Saturday, August 16, 2008

Productive keyboard shortcuts for Eclipse Editors

I've seen very few developers using true power of Eclipse editors, so I thought of listing few very handy shortcuts that can significantly improve your source editing and navigation speed with Eclipse.

1. Ctrl + J / Ctrl + Shift + J : Inline search, meaning you can type on the fly to search text in current editor. You can use Up/Down arrow keys to navigate between matching text fragment in forward/reverse direction. This is one of the most powerful features you will find in advanced editors like Vim or Emacs.

2. Ctrl + K/ Ctrl + Shift + K : Search text in forward or reverse direction.

3. Ctrl + L : Go to line.

4. Ctrl + Alt + Up/Down : Duplicate current line above/below. Very useful in repeatative assignment statements (Java code, eh?).

5. Alt + Up/Down : Move current line up or down. Also, very handy to select current line.

6. Ctrl + . OR , : This is contextual and may be specific to Java editors: if you have error or warnings in current file in editor it will navigate to them.

All of these except for no. 6 are generic text editor features which are inherited by all eclipse text editors. You will realize that you will work much faster than average user if you start using these key bindings.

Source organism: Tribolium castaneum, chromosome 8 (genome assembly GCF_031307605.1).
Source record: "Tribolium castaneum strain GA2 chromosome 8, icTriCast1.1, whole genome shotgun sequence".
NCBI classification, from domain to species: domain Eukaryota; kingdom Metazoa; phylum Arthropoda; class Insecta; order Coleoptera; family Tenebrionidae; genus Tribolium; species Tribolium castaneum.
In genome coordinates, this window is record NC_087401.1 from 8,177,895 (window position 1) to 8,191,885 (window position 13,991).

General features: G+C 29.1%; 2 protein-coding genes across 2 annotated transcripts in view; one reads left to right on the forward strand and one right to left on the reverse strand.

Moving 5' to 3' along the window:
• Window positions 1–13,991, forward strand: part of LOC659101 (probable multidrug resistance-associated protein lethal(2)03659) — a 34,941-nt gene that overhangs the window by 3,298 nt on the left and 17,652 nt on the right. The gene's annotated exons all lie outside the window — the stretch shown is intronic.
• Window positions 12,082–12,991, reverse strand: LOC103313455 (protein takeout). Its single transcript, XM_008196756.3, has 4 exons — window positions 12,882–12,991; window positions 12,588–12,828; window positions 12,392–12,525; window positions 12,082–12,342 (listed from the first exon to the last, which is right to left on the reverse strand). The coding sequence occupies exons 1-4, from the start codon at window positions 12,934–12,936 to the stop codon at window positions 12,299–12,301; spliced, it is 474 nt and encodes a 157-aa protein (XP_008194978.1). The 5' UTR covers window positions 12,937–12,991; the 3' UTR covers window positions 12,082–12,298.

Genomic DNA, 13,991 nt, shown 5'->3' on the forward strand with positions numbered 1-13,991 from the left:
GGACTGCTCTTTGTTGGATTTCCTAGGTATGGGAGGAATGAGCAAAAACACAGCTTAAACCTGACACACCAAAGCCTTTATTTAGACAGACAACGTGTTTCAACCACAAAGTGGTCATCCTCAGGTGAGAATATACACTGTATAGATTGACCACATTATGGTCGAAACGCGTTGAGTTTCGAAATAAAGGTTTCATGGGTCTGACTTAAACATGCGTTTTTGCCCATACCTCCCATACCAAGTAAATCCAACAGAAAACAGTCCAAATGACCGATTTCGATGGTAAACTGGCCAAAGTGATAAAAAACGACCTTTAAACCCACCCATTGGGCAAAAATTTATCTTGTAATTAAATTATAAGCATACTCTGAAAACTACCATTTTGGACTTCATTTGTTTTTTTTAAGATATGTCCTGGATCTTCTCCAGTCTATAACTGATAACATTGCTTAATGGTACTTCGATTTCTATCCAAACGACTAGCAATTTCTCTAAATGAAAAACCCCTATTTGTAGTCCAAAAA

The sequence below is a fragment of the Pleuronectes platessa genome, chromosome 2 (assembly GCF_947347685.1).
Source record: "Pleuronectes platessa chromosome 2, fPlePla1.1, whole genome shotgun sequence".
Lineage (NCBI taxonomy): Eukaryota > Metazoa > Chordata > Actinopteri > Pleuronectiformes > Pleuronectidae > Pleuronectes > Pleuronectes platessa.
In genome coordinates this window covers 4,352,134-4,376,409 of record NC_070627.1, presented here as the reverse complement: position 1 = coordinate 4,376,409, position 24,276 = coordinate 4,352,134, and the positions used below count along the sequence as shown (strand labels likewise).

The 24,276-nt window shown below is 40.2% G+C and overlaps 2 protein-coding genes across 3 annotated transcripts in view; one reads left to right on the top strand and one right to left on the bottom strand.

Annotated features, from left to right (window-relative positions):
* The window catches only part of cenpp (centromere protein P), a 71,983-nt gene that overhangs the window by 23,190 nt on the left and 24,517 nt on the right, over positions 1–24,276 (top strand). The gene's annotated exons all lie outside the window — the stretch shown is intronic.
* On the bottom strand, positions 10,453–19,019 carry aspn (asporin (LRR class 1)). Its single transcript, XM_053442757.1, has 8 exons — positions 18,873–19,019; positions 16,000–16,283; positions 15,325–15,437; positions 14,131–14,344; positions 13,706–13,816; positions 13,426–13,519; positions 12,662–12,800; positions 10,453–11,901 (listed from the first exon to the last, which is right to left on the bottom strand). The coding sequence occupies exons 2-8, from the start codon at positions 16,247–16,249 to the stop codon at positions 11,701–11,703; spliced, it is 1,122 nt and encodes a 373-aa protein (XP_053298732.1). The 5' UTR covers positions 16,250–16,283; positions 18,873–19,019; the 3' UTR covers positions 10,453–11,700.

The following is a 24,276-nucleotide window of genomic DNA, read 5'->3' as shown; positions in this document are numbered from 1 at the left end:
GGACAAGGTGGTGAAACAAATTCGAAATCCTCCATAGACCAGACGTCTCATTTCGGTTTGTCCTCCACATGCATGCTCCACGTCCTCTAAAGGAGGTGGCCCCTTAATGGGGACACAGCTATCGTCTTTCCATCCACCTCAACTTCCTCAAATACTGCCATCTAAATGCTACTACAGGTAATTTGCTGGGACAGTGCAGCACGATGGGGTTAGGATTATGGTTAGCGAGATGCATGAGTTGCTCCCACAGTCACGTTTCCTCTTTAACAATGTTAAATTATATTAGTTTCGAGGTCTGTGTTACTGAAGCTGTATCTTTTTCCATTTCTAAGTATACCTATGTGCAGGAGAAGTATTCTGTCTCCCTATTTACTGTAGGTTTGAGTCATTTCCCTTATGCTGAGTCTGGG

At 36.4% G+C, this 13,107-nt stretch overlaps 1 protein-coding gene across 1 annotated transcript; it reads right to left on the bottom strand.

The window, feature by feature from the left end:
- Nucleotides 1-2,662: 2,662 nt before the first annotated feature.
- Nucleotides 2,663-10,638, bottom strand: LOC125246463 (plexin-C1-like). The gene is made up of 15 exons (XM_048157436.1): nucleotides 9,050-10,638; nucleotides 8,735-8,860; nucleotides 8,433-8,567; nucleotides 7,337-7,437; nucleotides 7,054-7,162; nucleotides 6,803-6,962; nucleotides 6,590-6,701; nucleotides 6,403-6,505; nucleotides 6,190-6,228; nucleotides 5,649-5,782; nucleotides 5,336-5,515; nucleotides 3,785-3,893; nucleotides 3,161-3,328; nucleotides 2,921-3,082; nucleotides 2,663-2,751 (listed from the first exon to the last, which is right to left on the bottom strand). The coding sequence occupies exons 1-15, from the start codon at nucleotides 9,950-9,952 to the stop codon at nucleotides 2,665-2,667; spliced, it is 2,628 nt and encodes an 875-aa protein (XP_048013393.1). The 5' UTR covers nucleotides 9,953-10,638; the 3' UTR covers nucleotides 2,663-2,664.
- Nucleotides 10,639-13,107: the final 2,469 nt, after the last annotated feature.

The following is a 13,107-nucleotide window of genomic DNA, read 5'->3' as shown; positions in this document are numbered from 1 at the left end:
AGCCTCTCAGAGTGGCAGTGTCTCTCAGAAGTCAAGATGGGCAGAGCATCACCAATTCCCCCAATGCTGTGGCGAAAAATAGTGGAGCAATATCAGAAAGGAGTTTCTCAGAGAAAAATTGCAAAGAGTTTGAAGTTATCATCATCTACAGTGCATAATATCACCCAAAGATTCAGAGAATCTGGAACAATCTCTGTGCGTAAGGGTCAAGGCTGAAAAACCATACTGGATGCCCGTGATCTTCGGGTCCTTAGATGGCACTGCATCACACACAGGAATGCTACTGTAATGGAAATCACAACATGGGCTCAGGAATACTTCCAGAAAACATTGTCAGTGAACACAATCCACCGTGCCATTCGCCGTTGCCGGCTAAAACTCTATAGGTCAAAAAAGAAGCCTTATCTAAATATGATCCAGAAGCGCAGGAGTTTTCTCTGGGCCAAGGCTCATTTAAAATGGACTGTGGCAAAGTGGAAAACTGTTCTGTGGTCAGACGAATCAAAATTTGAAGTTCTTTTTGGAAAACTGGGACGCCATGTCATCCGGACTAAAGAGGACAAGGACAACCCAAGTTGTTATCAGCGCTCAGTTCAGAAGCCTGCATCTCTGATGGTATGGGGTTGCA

Wednesday, August 06, 2008

Synchronizing client requests using Ajax

Before few months I was dealing with a problem where I needed to synchronize the server call sequence on browser. The problem was something like this: Client code will open new window navigating to a different page, but that should happen only after post on current page. The link that new window was opening needed to be server synchronized because of database updates etc. on server.

Being ignorant java-script developer I went ahead and put '' in onsubmit event of submit button, hoping it will be executed before form is submitted; Apparently, it failed. The event handling/dispatching/capturing in java-script is in sad state - it's specific to browser and I must make it work for IE so the pain is obvious. To reveal some more ignorance, I thought of putting '' in onmousedown event assuming form will not be submitted till the code in onmousedown is executed
fully, that too failed. Then, it was clear that '' was essentially a thread fork and will execute in parallel so this event capturing is not going to work here.

Since there was no obvious fix to my problem, I thought of using XMLHTTP for asynchronous wait to synchronize the request. I created new page which will open in a new window with javascript that handles form post in parent window, looks like following:

<body onload="postParentWindow()">
out.print("Loading Print Preview, Please wait...");

getFormValues is a function which concatenates all the input's selected values and makes a request string. More interesting things are done in makePOSTRequest method:
var http_request = false;
function makePOSTRequest(url, parameters) {
http_request = false;
try {
http_request = newActiveXObject("Msxml2.XMLHTTP");
} catch (e) {
try {
http_request = new ActiveXObject("Microsoft.XMLHTTP");
} catch (e) {}
http_request.onreadystatechange = navigateToOtherPage;'POST', url, true);
http_request.setRequestHeader("Content-type", "application/x-www-form-urlencoded");
http_request.setRequestHeader("Content-length", parameters.length);
http_request.setRequestHeader("Connection", "close");